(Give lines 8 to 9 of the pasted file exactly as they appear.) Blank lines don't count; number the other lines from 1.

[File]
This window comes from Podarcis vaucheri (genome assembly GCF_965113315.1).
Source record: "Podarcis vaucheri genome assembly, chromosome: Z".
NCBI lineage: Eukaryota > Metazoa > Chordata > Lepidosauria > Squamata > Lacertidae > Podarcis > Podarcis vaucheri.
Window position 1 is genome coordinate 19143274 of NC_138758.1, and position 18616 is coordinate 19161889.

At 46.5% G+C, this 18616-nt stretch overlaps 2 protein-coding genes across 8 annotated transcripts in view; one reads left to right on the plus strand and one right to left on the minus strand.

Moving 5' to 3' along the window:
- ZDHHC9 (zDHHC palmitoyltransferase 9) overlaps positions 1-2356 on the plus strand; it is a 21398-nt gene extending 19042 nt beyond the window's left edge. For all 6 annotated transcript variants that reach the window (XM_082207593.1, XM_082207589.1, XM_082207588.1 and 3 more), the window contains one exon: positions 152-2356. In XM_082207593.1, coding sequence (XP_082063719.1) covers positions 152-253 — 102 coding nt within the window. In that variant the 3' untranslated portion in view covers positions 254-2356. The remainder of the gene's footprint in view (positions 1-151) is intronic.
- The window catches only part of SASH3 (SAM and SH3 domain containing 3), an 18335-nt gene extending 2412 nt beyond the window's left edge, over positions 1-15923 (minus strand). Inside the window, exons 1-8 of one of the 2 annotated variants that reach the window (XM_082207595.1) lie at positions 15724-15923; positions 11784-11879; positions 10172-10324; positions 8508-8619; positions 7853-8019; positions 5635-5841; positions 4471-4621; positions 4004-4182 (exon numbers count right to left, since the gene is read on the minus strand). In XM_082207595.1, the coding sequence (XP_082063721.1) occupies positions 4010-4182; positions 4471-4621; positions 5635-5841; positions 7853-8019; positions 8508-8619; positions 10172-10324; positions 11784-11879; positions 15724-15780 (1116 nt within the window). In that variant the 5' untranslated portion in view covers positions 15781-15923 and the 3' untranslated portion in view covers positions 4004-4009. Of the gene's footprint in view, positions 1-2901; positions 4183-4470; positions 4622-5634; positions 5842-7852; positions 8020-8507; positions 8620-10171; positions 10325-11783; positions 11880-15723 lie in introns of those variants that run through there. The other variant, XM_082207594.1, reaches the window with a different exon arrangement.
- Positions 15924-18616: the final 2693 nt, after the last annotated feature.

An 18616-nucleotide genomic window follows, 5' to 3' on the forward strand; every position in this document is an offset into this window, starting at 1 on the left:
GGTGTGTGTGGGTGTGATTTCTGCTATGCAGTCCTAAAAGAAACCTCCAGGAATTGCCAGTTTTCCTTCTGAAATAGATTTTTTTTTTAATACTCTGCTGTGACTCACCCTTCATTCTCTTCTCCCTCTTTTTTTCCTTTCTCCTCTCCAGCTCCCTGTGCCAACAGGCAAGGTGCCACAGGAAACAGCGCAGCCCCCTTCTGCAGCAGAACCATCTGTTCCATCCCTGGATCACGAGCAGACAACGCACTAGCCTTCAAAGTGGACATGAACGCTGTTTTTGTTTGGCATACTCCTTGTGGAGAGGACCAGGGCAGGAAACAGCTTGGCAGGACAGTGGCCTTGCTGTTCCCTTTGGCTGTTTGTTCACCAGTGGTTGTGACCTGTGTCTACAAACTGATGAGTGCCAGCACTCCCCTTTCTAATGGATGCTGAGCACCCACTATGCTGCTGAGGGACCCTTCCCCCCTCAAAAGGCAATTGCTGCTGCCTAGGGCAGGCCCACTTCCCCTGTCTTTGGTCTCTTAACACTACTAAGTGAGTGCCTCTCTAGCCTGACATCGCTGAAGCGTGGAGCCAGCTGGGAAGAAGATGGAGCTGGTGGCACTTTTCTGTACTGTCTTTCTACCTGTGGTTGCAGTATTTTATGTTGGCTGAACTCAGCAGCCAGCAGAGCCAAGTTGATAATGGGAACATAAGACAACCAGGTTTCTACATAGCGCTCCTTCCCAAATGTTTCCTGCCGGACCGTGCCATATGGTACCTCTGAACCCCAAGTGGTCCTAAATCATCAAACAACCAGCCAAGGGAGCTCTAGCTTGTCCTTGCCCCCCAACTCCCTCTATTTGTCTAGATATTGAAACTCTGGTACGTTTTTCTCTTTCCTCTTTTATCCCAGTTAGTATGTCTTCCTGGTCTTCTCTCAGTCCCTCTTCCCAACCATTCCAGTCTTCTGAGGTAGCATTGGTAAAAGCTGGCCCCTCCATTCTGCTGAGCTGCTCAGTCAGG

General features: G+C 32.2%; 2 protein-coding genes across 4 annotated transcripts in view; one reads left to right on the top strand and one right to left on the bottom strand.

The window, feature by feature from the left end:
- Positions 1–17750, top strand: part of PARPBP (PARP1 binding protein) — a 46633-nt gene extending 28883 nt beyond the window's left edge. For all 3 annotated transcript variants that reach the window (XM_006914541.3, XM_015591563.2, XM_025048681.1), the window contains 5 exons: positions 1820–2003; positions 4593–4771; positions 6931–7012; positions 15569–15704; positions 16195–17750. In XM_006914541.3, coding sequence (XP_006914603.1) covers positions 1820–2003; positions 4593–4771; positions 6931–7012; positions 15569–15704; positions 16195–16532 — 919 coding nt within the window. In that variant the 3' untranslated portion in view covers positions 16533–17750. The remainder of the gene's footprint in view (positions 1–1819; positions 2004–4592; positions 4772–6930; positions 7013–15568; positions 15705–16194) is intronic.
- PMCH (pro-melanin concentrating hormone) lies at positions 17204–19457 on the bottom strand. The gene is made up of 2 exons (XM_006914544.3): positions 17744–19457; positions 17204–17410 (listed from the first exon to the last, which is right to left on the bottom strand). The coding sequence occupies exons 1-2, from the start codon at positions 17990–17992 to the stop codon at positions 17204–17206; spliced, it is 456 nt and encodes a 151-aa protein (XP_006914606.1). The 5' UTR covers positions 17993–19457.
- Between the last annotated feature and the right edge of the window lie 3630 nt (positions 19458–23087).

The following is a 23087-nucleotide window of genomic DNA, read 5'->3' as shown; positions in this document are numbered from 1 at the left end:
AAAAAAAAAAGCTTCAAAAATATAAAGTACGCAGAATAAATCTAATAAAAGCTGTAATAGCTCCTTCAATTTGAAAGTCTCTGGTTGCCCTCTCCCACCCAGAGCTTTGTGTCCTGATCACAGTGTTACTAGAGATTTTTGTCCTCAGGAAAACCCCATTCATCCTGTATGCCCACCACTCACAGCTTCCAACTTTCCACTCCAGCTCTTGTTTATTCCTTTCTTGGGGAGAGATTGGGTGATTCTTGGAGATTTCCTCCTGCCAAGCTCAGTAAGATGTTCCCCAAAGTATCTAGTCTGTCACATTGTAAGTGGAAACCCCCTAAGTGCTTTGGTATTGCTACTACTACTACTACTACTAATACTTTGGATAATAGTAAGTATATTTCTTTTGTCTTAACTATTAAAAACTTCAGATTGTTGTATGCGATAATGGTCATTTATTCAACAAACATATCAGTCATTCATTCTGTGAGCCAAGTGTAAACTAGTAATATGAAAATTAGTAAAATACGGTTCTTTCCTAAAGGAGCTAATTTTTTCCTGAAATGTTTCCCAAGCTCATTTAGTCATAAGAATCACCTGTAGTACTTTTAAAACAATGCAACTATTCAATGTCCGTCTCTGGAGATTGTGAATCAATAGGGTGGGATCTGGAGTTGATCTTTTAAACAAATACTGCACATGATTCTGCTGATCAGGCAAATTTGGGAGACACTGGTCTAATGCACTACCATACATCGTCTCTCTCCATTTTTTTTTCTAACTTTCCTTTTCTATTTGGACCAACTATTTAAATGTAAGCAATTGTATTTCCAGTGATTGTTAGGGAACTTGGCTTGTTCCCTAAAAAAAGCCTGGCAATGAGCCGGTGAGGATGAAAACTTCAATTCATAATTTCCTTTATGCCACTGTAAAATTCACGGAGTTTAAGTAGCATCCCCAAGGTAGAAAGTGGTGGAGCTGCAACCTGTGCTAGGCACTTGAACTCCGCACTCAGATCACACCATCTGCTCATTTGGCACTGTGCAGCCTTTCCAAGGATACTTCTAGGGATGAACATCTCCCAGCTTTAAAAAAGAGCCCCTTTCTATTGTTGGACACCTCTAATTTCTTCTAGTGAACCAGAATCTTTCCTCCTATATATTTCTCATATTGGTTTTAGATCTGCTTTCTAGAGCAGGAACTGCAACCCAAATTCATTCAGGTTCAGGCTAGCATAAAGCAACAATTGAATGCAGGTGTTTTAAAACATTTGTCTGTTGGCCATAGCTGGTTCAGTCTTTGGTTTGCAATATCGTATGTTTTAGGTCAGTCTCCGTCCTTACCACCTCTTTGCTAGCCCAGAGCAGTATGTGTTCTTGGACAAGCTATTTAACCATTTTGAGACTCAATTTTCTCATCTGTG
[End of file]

- The window catches only part of SASH3 (SAM and SH3 domain containing 3), an 18335-nt gene extending 2412 nt beyond the window's left edge, over positions 1-15923 (minus strand). Inside the window, exons 1-8 of one of the 2 annotated variants that reach the window (XM_082207595.1) lie at positions 15724-15923; positions 11784-11879; positions 10172-10324; positions 8508-8619; positions 7853-8019; positions 5635-5841; positions 4471-4621; positions 4004-4182 (exon numbers count right to left, since the gene is read on the minus strand). In XM_082207595.1, the coding sequence (XP_082063721.1) occupies positions 4010-4182; positions 4471-4621; positions 5635-5841; positions 7853-8019; positions 8508-8619; positions 10172-10324; positions 11784-11879; positions 15724-15780 (1116 nt within the window). In that variant the 5' untranslated portion in view covers positions 15781-15923 and the 3' untranslated portion in view covers positions 4004-4009. Of the gene's footprint in view, positions 1-2901; positions 4183-4470; positions 4622-5634; positions 5842-7852; positions 8020-8507; positions 8620-10171; positions 10325-11783; positions 11880-15723 lie in introns of those variants that run through there. The other variant, XM_082207594.1, reaches the window with a different exon arrangement.
- Positions 15924-18616: the final 2693 nt, after the last annotated feature.